Rachel is oldest of the brood, and perhaps the one most like her father, and yet so unalike. Her narrative is chock-full of malapropisms, indicative her rather low IQ and the main direction of her interests. She is very vain and self-absorbed. Yet one cannot help but admire her in a rather morbid way. Of the four girls, she is the true survivor; she is very worldly-wise. She cashes in on all the help she can get, and makes her way out of darkest Africa into some semblance of light. She makes herself a solid living, not allowing her experiences in the Congo deeps to affect her in any way except as a memory never to be repeated.
The way I see Africa, you don’t have to like it but you sure have to admit it’s out there. You have your way of thinking and it has its, and never the train ye shall meet! You just don’t let it influence your mind. If there’s ugly things going on out there, well, you put a good stout lock on your door and check it twice before you go to sleep. You focus on getting your one little place set up perfect, as I have done, and you’ll see. Other people’s worries do not necessarily have to drag you down. (p. 516)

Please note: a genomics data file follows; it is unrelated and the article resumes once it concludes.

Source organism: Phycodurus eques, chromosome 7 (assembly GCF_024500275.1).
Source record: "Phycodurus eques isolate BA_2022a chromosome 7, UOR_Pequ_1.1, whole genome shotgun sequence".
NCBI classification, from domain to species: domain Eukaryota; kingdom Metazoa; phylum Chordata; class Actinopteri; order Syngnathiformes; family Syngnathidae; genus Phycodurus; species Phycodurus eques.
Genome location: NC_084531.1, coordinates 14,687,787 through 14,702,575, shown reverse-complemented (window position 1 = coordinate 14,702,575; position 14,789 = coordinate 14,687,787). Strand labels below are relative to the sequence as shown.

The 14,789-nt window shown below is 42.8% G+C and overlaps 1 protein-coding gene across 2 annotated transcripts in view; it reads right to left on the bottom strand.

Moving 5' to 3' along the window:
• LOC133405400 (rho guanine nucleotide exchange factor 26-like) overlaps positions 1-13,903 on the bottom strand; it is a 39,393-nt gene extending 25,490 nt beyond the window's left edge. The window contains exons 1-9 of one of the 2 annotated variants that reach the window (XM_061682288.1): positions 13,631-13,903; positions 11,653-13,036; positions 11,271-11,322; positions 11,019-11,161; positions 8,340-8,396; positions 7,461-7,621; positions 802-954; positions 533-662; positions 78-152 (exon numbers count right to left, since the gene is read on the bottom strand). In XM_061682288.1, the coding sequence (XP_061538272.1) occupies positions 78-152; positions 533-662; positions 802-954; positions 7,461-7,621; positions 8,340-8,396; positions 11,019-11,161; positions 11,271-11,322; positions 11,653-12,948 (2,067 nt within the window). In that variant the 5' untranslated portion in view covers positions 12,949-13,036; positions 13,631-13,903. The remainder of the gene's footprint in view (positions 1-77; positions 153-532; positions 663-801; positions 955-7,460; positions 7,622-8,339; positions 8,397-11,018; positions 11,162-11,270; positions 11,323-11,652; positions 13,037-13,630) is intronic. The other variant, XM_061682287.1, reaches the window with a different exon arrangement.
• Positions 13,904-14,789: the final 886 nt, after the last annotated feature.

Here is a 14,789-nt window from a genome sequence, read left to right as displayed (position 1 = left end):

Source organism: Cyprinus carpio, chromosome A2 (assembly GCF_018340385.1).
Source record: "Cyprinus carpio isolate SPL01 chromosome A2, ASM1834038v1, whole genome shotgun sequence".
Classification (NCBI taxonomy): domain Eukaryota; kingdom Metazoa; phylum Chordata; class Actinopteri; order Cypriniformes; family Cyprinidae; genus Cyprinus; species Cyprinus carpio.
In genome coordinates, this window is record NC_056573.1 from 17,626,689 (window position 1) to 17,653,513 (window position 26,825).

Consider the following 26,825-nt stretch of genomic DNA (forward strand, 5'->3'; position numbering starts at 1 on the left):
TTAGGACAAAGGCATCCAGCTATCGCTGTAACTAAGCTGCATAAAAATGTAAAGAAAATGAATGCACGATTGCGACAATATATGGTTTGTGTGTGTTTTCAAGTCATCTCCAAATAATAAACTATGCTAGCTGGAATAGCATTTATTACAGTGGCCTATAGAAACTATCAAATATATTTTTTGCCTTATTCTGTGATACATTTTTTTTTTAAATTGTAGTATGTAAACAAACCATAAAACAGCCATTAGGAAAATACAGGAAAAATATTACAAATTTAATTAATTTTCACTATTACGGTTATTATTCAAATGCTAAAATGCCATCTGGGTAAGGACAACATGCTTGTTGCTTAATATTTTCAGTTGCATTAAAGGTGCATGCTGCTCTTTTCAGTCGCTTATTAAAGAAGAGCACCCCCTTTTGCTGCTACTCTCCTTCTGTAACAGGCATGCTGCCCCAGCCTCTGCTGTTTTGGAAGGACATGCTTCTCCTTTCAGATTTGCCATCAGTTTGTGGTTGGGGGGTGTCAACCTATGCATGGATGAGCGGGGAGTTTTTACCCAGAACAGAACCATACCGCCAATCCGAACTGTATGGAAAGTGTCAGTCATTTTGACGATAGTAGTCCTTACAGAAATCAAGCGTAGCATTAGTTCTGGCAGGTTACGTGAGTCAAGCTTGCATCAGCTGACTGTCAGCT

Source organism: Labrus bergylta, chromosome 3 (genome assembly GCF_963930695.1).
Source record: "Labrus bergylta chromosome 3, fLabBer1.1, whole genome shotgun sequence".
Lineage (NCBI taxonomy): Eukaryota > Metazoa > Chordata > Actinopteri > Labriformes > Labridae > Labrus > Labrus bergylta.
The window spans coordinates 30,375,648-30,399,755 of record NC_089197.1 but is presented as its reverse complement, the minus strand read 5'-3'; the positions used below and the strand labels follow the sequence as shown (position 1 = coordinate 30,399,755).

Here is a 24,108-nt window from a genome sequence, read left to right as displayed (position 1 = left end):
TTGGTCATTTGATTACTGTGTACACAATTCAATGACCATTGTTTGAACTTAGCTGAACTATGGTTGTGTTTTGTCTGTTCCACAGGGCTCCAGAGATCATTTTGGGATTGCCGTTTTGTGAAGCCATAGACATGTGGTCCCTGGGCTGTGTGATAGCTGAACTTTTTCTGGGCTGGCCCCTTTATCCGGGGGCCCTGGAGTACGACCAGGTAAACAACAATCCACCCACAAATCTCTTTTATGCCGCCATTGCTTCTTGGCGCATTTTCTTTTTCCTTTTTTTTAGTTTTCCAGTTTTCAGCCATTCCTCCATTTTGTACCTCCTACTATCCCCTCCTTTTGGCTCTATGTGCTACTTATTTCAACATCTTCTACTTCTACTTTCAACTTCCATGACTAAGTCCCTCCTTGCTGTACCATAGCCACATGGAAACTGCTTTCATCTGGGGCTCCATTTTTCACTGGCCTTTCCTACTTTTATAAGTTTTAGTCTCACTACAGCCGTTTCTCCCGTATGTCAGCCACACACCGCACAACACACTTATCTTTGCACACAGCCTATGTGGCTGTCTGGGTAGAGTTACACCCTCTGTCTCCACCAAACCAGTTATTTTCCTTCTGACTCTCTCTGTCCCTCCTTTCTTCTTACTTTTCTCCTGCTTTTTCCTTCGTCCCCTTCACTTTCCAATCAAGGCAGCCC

“Tata Jesus is Bangala!” declares the Reverend every Sunday at the end of his sermon. More and more, mistrusting his interpreters, he tries to speak in Kikongo. He throws back his head and shouts these words to the sky, while his lambs sit scratching themselves in wonder. Bangala means something precious and dear. But the way he pronounces it, it means the poisonwood tree. Praise the Lord, hallelujah, my friends! for Jesus will make you itch like nobody’s business. (p. 276)
It wasn’t until I reached this point that I finally understood, clearly, the title of this novel. The Poisonwood Bible – Nathan Price came to convert a nation. Instead, he understood nothing about them, nothing about their needs, nothing about what makes them tick, what makes them survive in a harsh land of extreme floods and extreme drought. He came with a notion so foreign to these people. He came with ‘western’ ideas (he could not believe that the Bible had come to this part of the world before it ever spread to the West), and tried to impose his ideas and beliefs onto these people. At the end, however, his preachings did no good for the people and only served to alienate himself from them, further.
I wish I might have quoted a great deal more from this novel. However, unfortunately, I made no note of the passages that caught my attention. I realise this is a rather scattered commentary. I am not very focused right now, but this novel has made a great impression!